Anyone looking to buy a Japanese investment fund should ensure it fits into a well-diversified portfolio. It should also be viewed as a long-term investment only. 

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MIDAS SHARE TIPS UPDATE: Dividends at Robinson

MIDAS SHARE TIPS UPDATE: Dividends? They’re part of the package at Robinson

Dividends are a scarce commodity these days. Some companies are cancelling them out of necessity. Others, such as Driver, are cancelling them out of caution. 

Robinson Packaging, based in Chesterfield, Derbyshire, has taken a different tack. Back in March, chairman Alan Raleigh decided against paying shareholders a final dividend, citing too much uncertainty about the future. 

On June 30, however, the group said things were not looking so bad after all, so 3.5p would be paid to shareholders, as a first interim dividend for 2020. 

Boxing clever: Dividends are a scarce commodity these days but Robinson Packaging has taken a different tack

Robinson makes plastic packaging for food, personal care and household goods, from soup cartons to spice jars, and from detergent bottles to hand sanitisers. As consumers have eaten more at home, spent more on cleaning products and washed their hands often, Robinson has benefited. 

Deft planning meant the group kept its manufacturing plants up and running throughout the lockdown, first-half sales rose 5 per cent and profit margins improved. The firm also paid down debt, even as it continued to invest in new facilities to accelerate growth. 

Midas recommended Robinson online in 2013, when the shares were £1.30. The stock later surged to more than £2.40, but it has drifted lower in recent years. A key customer moved production to Mexico, there were issues on the board and a there was a big backlash against plastic. Now prospects are looking up. Robinson beat expectations in 2019, as sales rose 7 per cent to £35million and pre-tax profits more than doubled to £1.5million. 

Brokers at FinnCap expect that profits will be at least maintained this year. They also forecast dividends of 5.5p, on top of the 3.5p declared last month.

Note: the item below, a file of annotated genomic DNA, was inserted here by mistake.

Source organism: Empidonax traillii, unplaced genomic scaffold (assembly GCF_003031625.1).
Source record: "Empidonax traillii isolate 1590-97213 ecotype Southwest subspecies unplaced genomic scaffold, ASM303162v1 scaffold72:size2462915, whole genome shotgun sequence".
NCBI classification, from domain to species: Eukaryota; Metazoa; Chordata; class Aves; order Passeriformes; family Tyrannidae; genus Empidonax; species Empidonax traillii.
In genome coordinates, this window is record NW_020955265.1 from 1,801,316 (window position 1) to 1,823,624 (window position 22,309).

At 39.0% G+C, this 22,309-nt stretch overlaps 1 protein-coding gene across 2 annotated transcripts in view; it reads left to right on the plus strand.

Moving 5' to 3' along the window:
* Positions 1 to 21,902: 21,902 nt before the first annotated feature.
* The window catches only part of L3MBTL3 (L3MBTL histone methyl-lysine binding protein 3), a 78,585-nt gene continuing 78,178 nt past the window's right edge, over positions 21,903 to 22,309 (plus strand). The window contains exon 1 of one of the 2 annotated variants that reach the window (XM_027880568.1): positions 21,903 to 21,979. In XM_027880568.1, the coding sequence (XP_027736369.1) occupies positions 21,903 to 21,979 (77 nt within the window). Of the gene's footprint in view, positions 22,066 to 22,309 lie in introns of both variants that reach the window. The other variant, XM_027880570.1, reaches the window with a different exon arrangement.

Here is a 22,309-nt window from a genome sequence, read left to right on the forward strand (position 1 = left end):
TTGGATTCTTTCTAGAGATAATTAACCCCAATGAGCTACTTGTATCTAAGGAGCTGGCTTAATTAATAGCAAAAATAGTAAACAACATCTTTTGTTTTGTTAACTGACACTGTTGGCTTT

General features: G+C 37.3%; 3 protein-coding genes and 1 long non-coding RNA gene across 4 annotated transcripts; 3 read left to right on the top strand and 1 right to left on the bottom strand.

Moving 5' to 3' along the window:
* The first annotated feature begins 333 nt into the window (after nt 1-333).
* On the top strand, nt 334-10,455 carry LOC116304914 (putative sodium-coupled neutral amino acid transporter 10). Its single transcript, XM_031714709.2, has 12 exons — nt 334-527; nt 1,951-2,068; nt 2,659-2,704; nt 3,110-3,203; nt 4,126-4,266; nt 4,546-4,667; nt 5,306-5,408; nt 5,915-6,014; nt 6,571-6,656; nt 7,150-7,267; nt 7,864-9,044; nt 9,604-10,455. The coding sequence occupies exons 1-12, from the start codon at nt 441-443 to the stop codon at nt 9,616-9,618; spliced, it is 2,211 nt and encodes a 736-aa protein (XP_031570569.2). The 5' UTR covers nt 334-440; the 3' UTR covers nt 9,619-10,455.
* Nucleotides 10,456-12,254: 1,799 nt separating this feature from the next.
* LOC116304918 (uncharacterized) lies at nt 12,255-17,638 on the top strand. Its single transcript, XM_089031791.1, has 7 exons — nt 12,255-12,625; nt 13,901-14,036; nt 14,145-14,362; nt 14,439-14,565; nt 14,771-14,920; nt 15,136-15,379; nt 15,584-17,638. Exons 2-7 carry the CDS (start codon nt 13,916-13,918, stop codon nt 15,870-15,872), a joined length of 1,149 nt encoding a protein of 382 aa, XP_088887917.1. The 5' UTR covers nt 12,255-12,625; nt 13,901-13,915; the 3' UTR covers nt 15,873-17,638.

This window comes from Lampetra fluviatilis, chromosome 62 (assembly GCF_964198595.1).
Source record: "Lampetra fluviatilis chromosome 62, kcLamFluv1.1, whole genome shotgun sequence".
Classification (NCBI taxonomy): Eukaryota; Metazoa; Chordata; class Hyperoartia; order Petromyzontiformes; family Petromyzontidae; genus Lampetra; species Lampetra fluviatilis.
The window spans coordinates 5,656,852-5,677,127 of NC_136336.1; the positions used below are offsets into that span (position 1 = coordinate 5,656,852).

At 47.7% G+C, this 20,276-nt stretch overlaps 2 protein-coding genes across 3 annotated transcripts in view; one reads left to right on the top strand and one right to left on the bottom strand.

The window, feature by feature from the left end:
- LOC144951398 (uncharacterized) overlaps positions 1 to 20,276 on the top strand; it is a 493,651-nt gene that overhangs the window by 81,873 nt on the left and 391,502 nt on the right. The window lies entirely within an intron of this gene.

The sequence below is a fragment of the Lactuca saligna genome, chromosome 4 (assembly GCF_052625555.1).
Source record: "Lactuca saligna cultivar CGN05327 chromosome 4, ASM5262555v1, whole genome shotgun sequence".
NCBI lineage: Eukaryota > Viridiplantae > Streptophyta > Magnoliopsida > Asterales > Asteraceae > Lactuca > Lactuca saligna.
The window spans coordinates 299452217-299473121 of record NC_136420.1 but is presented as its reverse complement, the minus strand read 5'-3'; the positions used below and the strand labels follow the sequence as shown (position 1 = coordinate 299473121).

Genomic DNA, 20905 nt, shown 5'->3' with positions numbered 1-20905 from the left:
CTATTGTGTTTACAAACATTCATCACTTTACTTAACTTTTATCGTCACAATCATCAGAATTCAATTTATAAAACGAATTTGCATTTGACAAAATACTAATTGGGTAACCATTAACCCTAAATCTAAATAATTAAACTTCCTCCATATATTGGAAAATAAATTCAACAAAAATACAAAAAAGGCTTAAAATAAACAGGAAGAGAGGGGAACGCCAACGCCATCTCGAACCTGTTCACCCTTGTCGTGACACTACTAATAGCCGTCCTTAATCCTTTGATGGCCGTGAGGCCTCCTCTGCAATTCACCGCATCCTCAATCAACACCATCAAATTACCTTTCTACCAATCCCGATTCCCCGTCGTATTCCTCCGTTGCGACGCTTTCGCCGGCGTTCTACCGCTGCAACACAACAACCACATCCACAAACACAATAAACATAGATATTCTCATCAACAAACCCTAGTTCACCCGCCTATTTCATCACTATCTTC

The board has been beefed up, too. Raleigh was appointed in 2018 and duly brought in a new chief executive, Helene Roberts, last year. She has spent her career in the packaging industry, including 14 years at Marks & Spencer. Highly experienced in the field, she is also a keen advocate of sustainable packaging. 

Robinson was already at the forefront of product innovation, designing goods that are functional, light and made with recycled plastics wherever possible. That focus will intensify with Roberts on board. 

Clever products have helped Robinson win new customers in recent times and more business gains are likely to follow. The pandemic is also encouraging big firms such as Unilever, Kraft and Nestlé to consider using more local suppliers, such as Robinson. 

The group’s record on dividends is noteworthy, too. Even when profits came under pressure, dividends were maintained, supported by a strong balance sheet and a desire to offer shareholders decent income. 

This approach reflects Robinson’s family heritage. The business can trace its origins back nearly 200 years to when it was making willow boxes for ointments. Several members of the clan remain on the shareholder register, and finance director Guy Robinson is a descendant of the founders.

Midas verdict: Robinson shares have see-sawed over the past seven years, but steady dividends have provided some consolation. Now, it seems that the company has a new spring in its step. The group is determined to take turnover to £50million over the coming years, increase profits and enhance its reputation as a sustainable packaging specialist. At £1.09, the stock should rise – and the 5 per cent yield is a further attraction. 

Traded on: AIM Ticker: RBN Contact: or 01246 389280 


Rollercoaster ride for shareholders in BMO Global

Rollercoaster ride this year for shareholders in BMO Global Smaller Companies – a small firms trust with BIG income record

It has been a rollercoaster ride this year for shareholders in investment trust BMO Global Smaller Companies. Over the past six months, the shares have fallen by more than 20 per cent, but they have bounced back sharply in the past 12 weeks by nearly 9 per cent.